John Tirey – Secretary

John retired from the Navy in January 1977 and joined Allied Towing in Norfolk, VA.  Allied Towing is a sea going tug and barge company.  He retired from there in July 2004 after 27 and a half years. He is serving as book keeper for two nonprofit organizations.  His hobbies are woodworking, golf and enjoying this grand-kids and one great grandson.  He really enjoys the entire group of Tidewater Woodworkers Guild and is looking forward to serving as your secretary for 2023.


Community Project - Marriage Crosses

Guild members have teamed up with the Marriage Center in Chesapeake to build crosses.  The Marriage Center mission is to: “The mission of the Marriage Center is to partner with Christian couples and the Church to provide Christian marital and premarital counseling in accordance with sound biblical principles and integrate these principles with evidence-based techniques.  The guild was asked to make about 50 of these small crosses measuring about 3 ½” x 5” and possibly engrave their logo on the cross.

As of press time many guild members including Terry Nienaber, Chris Zuchristian, Harlen Capen, Bob Smith and more had completed more than 120 crosses with their logo CNC engraved on Terry’s CNC machine!  What a fine gift from the guild to the center.


Crosses Made By Various Members Of The Guild

CNC Engraving Machine


Vendor Discounts

Greg has been actively looking for vendors that will provide a discount to guild members for various supplies.  A basic listing of the vendor will be published in each months newsletter.  To keep this from getting too complicated for this newsletter the list will only contain the most basic information on the vendors.  To get to the real meat of the vendor discounts you will have to go to the TWWWG web site and click on the tab marked "Member Information".  Scroll to the bottom of the page and click on the Previous icon.  Once on the second page click on the previous link one more time.  This should take you to the article called TWWWG Vendor Discounts.

  • Lowes of Norfolk
  • Lowes of Portsmouth
  • Lowes of West Chesapeake
  • Costal Hardware Inc.
  • Wurth Wood Group
  • Sure Set Saw
  • Yukon Lumber 

Guild Projects

Our first project comes from Terry Nienaber displaying his fender bar collection.

I'm getting around to writing something up to show a couple items I've made for a friend.  This is the first piece, which was actually done about 4 years ago from the oak slabs we cut up in around 2016.  This fall, I delivered a similar, but more involved complement to this piece.  Terry will provide a detailed write up of his second fender bar in the January 2023 newsletter.  


Terry's First Fender Bar (Left) And His Second Fender Bar (Right)

Our next project comes from Don Krum and his Moby Dick carving lesson.

I recently finished carving a sperm whale, Moby Dick. I took a 3D carving class at Marc Adams School of Woodworking in Franklin, IN a year ago. What was neat about doing this is that it started by chain sawing a billet for carving right out of a green basswood log.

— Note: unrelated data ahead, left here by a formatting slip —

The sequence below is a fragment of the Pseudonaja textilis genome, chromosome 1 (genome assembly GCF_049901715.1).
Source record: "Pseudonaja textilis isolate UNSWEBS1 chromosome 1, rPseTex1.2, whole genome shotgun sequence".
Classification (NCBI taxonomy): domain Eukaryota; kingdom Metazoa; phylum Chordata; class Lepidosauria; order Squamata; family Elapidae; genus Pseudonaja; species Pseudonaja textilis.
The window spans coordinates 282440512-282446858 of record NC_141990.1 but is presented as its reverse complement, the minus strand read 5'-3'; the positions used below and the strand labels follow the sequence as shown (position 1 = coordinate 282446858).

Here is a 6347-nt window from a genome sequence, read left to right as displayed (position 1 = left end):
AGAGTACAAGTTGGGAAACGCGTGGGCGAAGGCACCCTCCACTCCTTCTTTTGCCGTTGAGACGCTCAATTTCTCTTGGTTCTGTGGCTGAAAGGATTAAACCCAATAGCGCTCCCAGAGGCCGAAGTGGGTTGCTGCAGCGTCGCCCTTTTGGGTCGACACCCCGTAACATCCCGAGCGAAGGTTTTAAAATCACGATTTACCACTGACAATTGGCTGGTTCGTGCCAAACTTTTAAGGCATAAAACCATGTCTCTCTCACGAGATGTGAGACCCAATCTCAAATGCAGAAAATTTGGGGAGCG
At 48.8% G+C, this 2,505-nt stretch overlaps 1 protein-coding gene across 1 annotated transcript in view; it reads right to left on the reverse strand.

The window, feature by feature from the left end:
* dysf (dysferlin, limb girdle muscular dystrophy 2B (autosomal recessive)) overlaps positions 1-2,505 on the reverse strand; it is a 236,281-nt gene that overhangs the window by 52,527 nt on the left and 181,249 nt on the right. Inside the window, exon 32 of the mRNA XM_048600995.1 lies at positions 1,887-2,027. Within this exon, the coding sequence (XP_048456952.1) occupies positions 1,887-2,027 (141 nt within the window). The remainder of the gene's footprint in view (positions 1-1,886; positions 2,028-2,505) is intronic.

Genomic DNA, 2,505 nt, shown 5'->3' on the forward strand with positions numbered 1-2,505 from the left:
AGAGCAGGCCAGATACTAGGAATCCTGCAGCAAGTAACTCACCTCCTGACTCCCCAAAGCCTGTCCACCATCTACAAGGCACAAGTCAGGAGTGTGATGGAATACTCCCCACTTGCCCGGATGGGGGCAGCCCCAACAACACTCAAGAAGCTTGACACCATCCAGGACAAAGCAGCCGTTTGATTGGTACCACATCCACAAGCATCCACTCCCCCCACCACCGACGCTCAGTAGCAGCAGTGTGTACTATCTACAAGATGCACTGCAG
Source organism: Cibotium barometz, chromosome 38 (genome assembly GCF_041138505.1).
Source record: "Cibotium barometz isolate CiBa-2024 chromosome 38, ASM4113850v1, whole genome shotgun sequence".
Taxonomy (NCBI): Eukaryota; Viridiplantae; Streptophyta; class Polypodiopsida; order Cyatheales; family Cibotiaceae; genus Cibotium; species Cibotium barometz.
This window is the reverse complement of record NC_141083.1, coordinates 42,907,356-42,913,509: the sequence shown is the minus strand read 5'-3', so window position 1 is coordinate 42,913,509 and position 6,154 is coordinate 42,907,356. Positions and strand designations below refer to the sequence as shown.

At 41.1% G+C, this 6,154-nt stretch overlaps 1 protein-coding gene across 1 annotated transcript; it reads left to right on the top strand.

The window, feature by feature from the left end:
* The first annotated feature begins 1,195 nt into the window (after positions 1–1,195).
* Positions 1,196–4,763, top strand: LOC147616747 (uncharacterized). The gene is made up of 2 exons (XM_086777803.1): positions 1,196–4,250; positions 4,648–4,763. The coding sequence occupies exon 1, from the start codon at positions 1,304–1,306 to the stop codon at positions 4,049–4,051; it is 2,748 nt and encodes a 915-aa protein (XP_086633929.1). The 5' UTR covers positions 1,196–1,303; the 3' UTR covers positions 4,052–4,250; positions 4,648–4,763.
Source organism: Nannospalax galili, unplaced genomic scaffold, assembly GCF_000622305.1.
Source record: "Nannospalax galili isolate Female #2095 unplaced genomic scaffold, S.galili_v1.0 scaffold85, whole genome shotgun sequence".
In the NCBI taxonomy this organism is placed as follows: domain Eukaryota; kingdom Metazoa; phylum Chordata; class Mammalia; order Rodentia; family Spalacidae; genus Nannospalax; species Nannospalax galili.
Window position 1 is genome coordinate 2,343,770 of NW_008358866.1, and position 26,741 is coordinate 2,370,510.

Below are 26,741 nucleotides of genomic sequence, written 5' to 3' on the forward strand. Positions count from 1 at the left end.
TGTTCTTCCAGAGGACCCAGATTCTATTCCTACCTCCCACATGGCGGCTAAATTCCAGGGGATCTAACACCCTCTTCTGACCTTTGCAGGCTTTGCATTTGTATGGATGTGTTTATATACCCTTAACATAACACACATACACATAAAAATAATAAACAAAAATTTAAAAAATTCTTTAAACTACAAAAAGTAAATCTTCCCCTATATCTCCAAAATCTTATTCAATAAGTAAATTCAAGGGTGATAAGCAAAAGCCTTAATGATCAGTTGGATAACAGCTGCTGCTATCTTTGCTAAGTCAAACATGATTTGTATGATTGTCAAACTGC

Any kind of carving has always been hard to wrap my head around. I had some dimensions from a book that got me started. I was amazed as it took shape. The whole thing is out of one piece of wood, meaning the fins and fluke were not glued on or reattached. I was surprised they did not break off while carving! I did eventually cut away the lower jaw to add teeth. Carving green wood made it a lot easier to carve. I am really pleased with the finished product which is 24” long.


Rough Cut View Of Moby Dick After Chain Saw (Left)   Dan Rough Carving Moby Dick (Right)


Moby Dick In Various Stages Of Creation



Moby Dick, Finished Project.  Note Detail Of The Teeth In The Photo On The Left

Our last project comes from Scott Fell.

Here is a box I made as a wedding present for my brother.  It is made of bird’s eye maple.  The carving is basswood.  It is a Celtic Knot in a heart pattern.  I cut a veneer of BE maple for the visible underside of the lid.   

I made a aniline dye stain of 25% 8 parts yellow : 1 part red.  I used the stain on the box.  I took the same stain mixed with umber Mixol Tint for the basswood carving to match the rest of the box.  I sprayed 2-3 coats of shellac on the box afterwards. 


Scott's Bird's Eye Maple Box Given As Wedding Present


Interior View Of The Bird's Eye Maple Wedding Box

This Month's Program

As a follow-up to Ray Journigan's October's presentation, this month's program will focus on chopping mortises and cutting tenons.  Note:  This will be both demonstration and hands-on training.   So if you have the tools (marking gauges, saws, chisels, mallets) associated with these tasks, feel free to bring them.  These are very important tasks to master.   If you understand the process and feel comfortable performing these tasks,  all other hand and machine work will benefit.  For questions before the meeting, feel free to contact Brett or Jim.

Jim Francis


Joomla Template: by JoomlaShack